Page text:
When the fleet had been in the air about an hour these ten aerostats had so distributed themselves that each of them, with a little manoeuvring, could get within bowshot of two others. They also rose a little higher than the rest. The flutter of a white handkerchief was the signal agreed upon, and when this was given by the man in command of the ten, each of them suddenly put on speed, and ran up close to her nearest neighbour. A flight of arrows was discharged at the gas-holder, and then she headed away for the next nearest, and discharged a flight at her.
Considering the apparent insignificance of the means employed, the effects were absolutely miraculous. The explosion of the fulminate on striking either the hard cordage of the net or one of the steel ribs used to give the gas-holder rigidity, broke the two tubes full of liquid. Then came another far more violent explosion, which tore great rents in the envelope. The imprisoned gas rushed out in torrents, and the crippled balloons began to sink, at first slowly, and then more and more rapidly, till the cars, weighted with crews, machinery, and explosives, struck the earth with a crash, and exploded, like so many huge shells, amidst the dense columns of the advancing army corps. In fifteen minutes each of the ten captured aerostats had sent two others to the earth, and then, completely masters of the position, those in charge of them began their assault on the helpless masses below them. This was kept up until the Federation troops appeared. Then they retired to the rear of the French and Italian columns, and devoted themselves to burning their stores and blowing up their ammunition trains with fire-shell.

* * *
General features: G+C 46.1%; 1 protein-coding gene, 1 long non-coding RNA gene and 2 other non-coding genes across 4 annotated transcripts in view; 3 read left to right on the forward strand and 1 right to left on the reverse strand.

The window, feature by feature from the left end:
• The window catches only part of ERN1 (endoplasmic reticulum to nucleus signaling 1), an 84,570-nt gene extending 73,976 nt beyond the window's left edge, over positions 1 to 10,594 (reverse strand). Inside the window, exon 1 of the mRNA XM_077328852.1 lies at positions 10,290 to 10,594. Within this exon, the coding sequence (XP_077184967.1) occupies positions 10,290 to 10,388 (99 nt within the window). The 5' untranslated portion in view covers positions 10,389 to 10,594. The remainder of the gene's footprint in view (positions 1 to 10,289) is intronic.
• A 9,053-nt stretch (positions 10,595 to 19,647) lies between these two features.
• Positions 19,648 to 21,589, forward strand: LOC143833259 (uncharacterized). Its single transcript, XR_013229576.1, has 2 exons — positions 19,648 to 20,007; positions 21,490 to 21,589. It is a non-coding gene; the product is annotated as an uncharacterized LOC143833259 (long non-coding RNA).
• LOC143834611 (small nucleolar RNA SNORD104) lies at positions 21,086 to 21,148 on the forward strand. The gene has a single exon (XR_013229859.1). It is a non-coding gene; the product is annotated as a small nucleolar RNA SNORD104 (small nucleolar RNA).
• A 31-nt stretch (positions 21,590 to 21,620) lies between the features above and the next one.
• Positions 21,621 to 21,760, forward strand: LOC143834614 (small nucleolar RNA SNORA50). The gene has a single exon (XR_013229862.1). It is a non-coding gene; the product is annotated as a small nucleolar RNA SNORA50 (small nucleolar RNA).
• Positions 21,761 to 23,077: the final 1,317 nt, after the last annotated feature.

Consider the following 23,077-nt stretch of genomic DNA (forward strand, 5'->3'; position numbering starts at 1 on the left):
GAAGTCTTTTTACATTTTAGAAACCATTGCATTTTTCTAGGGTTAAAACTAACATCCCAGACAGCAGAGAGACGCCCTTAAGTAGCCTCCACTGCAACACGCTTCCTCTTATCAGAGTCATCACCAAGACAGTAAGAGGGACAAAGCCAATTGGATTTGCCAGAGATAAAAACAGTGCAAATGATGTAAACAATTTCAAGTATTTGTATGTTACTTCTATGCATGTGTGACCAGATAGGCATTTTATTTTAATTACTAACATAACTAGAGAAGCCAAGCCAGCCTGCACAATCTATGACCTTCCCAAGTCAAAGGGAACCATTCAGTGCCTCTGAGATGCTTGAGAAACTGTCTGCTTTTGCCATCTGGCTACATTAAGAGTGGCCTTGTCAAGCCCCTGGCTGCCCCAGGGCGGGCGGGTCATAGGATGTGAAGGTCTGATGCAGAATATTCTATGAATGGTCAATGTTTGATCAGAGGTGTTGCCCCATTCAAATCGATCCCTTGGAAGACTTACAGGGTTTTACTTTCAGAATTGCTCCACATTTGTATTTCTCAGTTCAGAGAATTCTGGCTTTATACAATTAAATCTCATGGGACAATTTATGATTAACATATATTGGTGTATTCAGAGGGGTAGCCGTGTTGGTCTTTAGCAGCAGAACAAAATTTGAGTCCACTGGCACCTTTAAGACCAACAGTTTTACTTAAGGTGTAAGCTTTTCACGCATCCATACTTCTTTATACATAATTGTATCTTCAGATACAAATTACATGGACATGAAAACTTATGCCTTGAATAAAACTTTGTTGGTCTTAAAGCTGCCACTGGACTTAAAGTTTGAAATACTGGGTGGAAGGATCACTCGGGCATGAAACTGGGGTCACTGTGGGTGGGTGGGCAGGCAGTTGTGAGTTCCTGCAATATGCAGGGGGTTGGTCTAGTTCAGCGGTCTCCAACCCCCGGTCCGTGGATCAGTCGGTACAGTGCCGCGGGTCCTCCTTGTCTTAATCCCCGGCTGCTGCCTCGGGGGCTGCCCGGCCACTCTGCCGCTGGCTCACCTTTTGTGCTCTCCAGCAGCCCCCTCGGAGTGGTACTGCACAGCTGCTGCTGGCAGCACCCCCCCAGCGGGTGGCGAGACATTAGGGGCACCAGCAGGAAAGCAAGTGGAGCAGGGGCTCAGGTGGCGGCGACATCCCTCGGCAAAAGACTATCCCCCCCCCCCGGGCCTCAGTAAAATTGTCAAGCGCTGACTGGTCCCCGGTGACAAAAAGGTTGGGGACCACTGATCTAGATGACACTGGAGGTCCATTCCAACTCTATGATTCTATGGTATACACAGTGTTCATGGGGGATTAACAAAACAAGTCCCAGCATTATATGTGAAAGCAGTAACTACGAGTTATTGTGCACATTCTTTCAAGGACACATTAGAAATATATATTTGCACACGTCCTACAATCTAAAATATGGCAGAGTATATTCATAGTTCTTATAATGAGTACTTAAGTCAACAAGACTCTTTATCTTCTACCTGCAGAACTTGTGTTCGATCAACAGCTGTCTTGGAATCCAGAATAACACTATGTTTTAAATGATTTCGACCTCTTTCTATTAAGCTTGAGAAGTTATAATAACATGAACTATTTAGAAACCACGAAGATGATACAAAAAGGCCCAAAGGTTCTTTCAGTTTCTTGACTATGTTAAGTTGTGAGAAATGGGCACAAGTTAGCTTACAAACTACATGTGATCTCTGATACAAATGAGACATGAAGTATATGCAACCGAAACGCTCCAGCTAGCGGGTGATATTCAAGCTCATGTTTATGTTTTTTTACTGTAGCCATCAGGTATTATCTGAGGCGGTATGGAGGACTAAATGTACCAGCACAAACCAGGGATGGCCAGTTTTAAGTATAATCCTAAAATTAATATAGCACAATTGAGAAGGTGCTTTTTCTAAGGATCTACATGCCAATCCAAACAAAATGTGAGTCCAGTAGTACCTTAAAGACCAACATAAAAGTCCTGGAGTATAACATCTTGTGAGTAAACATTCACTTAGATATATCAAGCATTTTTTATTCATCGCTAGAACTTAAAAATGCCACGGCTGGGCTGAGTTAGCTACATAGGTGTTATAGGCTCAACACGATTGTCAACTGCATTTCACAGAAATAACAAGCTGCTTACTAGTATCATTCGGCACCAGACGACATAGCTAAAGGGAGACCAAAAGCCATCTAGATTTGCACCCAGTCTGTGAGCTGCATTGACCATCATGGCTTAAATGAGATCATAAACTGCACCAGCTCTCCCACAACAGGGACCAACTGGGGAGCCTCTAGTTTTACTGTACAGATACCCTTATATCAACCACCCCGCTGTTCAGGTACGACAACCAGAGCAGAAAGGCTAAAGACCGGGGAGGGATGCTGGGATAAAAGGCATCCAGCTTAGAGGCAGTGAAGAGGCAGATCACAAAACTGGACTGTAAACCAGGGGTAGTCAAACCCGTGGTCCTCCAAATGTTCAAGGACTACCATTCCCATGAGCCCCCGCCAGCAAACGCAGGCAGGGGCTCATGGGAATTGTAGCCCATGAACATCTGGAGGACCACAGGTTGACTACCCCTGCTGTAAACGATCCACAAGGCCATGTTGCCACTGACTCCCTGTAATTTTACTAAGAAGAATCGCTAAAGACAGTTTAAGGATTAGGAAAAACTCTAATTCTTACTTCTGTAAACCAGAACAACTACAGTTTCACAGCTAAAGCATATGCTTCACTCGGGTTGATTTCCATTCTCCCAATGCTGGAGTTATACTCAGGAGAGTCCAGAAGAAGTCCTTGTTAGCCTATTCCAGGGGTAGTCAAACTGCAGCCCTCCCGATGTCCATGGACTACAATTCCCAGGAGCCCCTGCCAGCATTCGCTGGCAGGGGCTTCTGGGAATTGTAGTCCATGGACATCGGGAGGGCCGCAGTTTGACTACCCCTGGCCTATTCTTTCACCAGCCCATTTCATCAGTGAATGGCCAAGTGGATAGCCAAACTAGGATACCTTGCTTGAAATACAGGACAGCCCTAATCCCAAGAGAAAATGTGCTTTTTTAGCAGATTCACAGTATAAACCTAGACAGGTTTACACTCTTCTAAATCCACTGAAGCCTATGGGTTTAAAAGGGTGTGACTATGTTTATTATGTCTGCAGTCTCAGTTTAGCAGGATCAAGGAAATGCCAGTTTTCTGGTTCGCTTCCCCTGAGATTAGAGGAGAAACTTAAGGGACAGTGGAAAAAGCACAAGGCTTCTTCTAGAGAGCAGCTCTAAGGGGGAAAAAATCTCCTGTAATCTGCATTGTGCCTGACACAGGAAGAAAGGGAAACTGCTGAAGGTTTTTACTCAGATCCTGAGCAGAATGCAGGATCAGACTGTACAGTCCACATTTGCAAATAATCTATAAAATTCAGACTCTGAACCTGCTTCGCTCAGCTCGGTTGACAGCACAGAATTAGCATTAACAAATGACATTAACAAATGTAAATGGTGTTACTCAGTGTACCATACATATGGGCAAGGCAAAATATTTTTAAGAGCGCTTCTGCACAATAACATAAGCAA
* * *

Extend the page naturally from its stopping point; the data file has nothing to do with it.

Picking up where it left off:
Assailed thus in front and rear, and demoralised by the defection of the thousands who, as soon as the battle became general, showed the red ribbon and echoed the fierce battle-cry of the Federation, the splendid force sent out by General le Gallifet was practically annihilated by midnight, and by daybreak the Federationists, after fifteen hours of almost continuous fighting, had stormed all the outer positions held by the French and Italians to the south of London, the batteries of which had already been destroyed by the air-ships.
Thus, when the Ithuriel passed over London on the morning of the 7th the position of affairs was as follows: The two armies which had been detached by the Tsar and General le Gallifet to stop the advance of the Federationists had been destroyed almost to a man. Of the two fleets of war-balloons there remained twenty-two aerostats in the hands of the Terrorists, while the twenty-five sent by the Tsar against the air-ships had retired at nightfall to the depot at Muswell Hill to replenish their stock of fuel and explosives. Their ammunition-tenders, slow and unwieldy machines, adapted only for carrying large cargoes of shells, had been rammed and destroyed with ease by the air-ships during the running, or rather flying, fight of the previous afternoon.